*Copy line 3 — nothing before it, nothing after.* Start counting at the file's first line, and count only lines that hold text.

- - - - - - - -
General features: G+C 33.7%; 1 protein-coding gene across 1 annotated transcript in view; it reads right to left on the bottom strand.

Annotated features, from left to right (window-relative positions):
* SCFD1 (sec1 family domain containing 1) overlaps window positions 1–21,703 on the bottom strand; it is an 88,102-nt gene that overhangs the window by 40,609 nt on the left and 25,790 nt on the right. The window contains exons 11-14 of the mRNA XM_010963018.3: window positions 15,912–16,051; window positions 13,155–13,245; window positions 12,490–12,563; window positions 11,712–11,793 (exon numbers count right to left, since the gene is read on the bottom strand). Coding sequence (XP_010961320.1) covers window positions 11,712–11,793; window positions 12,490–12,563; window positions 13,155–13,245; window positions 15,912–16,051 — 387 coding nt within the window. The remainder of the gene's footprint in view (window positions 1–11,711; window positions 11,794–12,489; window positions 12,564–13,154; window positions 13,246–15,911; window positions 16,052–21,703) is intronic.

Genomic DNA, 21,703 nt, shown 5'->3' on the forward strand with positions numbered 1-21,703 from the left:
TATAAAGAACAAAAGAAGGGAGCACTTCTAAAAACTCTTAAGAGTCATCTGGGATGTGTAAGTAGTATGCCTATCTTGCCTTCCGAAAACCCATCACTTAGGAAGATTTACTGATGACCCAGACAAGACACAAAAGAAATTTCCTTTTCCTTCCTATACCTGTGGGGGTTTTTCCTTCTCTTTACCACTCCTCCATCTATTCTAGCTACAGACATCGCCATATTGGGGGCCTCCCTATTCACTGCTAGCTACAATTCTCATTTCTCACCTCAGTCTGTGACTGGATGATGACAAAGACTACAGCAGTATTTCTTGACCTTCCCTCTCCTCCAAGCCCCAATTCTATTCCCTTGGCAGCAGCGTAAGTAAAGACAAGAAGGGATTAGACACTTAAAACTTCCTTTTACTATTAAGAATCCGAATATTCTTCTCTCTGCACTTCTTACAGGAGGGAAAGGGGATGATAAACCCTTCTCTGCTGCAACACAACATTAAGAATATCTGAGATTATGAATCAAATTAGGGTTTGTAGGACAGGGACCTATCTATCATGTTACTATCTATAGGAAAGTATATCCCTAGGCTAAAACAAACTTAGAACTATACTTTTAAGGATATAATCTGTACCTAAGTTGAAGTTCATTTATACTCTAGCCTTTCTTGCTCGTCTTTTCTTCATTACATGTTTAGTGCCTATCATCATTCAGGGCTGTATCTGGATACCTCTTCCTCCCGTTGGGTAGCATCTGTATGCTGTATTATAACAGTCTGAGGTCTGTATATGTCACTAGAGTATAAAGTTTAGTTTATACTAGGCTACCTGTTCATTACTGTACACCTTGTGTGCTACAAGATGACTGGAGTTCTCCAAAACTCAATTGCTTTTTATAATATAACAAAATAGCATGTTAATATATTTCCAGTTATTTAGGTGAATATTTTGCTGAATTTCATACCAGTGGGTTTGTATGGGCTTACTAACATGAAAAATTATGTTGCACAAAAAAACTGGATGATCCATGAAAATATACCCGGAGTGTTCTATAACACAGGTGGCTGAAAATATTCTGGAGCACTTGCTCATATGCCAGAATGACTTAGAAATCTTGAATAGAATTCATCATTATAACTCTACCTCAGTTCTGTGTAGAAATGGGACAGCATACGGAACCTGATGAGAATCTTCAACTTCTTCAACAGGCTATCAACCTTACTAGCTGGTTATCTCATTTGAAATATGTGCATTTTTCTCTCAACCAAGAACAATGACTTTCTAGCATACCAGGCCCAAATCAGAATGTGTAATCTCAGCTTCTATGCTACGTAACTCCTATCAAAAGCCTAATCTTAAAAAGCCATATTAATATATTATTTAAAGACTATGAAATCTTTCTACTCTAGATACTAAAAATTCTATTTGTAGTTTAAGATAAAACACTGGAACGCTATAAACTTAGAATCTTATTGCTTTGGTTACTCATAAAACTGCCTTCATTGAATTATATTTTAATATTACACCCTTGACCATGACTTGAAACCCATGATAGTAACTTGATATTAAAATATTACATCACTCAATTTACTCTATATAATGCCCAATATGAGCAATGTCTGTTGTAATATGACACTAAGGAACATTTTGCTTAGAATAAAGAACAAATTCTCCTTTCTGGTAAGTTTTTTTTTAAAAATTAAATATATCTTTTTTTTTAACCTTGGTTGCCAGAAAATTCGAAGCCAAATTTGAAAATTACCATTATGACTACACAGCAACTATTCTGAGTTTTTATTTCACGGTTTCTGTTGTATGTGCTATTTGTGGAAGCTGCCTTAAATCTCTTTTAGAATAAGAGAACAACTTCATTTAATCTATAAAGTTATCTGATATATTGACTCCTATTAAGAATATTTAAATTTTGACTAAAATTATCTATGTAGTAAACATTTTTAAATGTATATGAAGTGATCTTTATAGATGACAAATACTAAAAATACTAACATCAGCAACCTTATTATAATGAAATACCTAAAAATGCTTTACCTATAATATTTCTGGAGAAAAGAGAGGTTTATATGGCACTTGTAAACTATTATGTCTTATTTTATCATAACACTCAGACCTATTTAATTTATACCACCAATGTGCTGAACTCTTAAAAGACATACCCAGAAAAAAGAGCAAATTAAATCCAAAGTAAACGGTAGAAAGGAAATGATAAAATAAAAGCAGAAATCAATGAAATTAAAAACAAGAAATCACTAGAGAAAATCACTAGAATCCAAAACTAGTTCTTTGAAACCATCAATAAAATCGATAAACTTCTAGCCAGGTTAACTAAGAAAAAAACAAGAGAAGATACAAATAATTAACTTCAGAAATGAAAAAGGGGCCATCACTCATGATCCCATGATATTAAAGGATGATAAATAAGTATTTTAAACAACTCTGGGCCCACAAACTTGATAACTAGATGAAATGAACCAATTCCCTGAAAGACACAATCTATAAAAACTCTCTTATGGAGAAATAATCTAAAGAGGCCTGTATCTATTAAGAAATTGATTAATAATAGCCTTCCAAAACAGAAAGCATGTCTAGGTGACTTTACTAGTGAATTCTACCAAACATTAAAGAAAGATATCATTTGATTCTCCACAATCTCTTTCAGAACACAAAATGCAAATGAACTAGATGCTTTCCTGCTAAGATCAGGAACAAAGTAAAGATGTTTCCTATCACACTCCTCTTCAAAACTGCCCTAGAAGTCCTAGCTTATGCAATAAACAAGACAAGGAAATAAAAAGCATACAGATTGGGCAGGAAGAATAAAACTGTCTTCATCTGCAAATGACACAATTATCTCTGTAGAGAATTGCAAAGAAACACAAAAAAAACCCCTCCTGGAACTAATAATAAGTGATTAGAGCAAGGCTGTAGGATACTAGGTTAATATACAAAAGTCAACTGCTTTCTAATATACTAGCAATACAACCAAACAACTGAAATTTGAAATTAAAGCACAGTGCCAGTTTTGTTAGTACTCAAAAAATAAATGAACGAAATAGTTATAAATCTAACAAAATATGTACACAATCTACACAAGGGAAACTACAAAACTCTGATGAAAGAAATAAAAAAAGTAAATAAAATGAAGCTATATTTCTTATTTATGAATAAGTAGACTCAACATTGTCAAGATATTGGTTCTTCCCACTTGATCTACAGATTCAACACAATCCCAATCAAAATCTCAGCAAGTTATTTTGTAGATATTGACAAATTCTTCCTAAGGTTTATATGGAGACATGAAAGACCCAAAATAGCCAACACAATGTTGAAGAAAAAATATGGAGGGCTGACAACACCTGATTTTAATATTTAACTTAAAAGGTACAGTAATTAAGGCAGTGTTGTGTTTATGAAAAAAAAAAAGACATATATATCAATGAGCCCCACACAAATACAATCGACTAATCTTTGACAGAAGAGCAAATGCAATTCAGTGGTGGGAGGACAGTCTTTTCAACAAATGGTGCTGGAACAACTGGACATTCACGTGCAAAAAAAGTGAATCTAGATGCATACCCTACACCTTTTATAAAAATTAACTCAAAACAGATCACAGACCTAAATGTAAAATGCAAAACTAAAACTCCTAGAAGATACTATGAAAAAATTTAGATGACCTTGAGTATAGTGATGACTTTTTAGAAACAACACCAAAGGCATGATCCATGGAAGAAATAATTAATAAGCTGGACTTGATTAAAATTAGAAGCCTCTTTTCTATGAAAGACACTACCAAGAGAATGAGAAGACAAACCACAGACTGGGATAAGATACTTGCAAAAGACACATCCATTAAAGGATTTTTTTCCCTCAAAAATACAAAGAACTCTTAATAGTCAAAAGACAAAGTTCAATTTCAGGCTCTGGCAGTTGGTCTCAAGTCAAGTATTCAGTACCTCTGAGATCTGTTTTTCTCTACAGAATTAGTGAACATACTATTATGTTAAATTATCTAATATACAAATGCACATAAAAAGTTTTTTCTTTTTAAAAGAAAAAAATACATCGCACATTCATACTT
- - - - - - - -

* SCFD1 (sec1 family domain containing 1) overlaps window positions 1–21,703 on the bottom strand; it is an 88,102-nt gene that overhangs the window by 40,609 nt on the left and 25,790 nt on the right. The window contains exons 11-14 of the mRNA XM_010963018.3: window positions 15,912–16,051; window positions 13,155–13,245; window positions 12,490–12,563; window positions 11,712–11,793 (exon numbers count right to left, since the gene is read on the bottom strand). Coding sequence (XP_010961320.1) covers window positions 11,712–11,793; window positions 12,490–12,563; window positions 13,155–13,245; window positions 15,912–16,051 — 387 coding nt within the window. The remainder of the gene's footprint in view (window positions 1–11,711; window positions 11,794–12,489; window positions 12,564–13,154; window positions 13,246–15,911; window positions 16,052–21,703) is intronic.